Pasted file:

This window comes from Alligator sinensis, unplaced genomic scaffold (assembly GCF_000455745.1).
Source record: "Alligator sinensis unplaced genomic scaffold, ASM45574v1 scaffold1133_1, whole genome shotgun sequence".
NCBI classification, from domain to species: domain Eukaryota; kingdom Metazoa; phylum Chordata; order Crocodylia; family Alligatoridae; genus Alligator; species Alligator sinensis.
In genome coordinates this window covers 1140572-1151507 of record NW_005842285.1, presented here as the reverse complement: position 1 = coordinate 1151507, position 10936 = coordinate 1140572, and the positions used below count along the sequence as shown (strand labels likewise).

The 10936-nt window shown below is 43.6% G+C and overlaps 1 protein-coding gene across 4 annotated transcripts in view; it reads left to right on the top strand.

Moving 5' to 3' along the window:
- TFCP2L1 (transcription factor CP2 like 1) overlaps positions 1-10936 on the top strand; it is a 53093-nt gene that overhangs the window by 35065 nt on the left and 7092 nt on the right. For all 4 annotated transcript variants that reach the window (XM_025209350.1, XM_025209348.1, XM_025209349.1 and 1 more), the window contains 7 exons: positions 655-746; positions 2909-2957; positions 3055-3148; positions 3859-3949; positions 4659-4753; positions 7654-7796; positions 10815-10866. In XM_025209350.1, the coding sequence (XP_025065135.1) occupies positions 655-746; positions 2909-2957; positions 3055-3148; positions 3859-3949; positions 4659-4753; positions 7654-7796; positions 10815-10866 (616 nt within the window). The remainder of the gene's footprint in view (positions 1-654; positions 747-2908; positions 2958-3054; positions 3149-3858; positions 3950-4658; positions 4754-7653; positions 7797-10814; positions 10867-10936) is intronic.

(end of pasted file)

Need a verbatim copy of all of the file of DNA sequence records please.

This window comes from Alligator sinensis, unplaced genomic scaffold (assembly GCF_000455745.1).
Source record: "Alligator sinensis unplaced genomic scaffold, ASM45574v1 scaffold1133_1, whole genome shotgun sequence".
NCBI classification, from domain to species: domain Eukaryota; kingdom Metazoa; phylum Chordata; order Crocodylia; family Alligatoridae; genus Alligator; species Alligator sinensis.
In genome coordinates this window covers 1140572-1151507 of record NW_005842285.1, presented here as the reverse complement: position 1 = coordinate 1151507, position 10936 = coordinate 1140572, and the positions used below count along the sequence as shown (strand labels likewise).

The 10936-nt window shown below is 43.6% G+C and overlaps 1 protein-coding gene across 4 annotated transcripts in view; it reads left to right on the top strand.

Moving 5' to 3' along the window:
- TFCP2L1 (transcription factor CP2 like 1) overlaps positions 1-10936 on the top strand; it is a 53093-nt gene that overhangs the window by 35065 nt on the left and 7092 nt on the right. For all 4 annotated transcript variants that reach the window (XM_025209350.1, XM_025209348.1, XM_025209349.1 and 1 more), the window contains 7 exons: positions 655-746; positions 2909-2957; positions 3055-3148; positions 3859-3949; positions 4659-4753; positions 7654-7796; positions 10815-10866. In XM_025209350.1, the coding sequence (XP_025065135.1) occupies positions 655-746; positions 2909-2957; positions 3055-3148; positions 3859-3949; positions 4659-4753; positions 7654-7796; positions 10815-10866 (616 nt within the window). The remainder of the gene's footprint in view (positions 1-654; positions 747-2908; positions 2958-3054; positions 3149-3858; positions 3950-4658; positions 4754-7653; positions 7797-10814; positions 10867-10936) is intronic.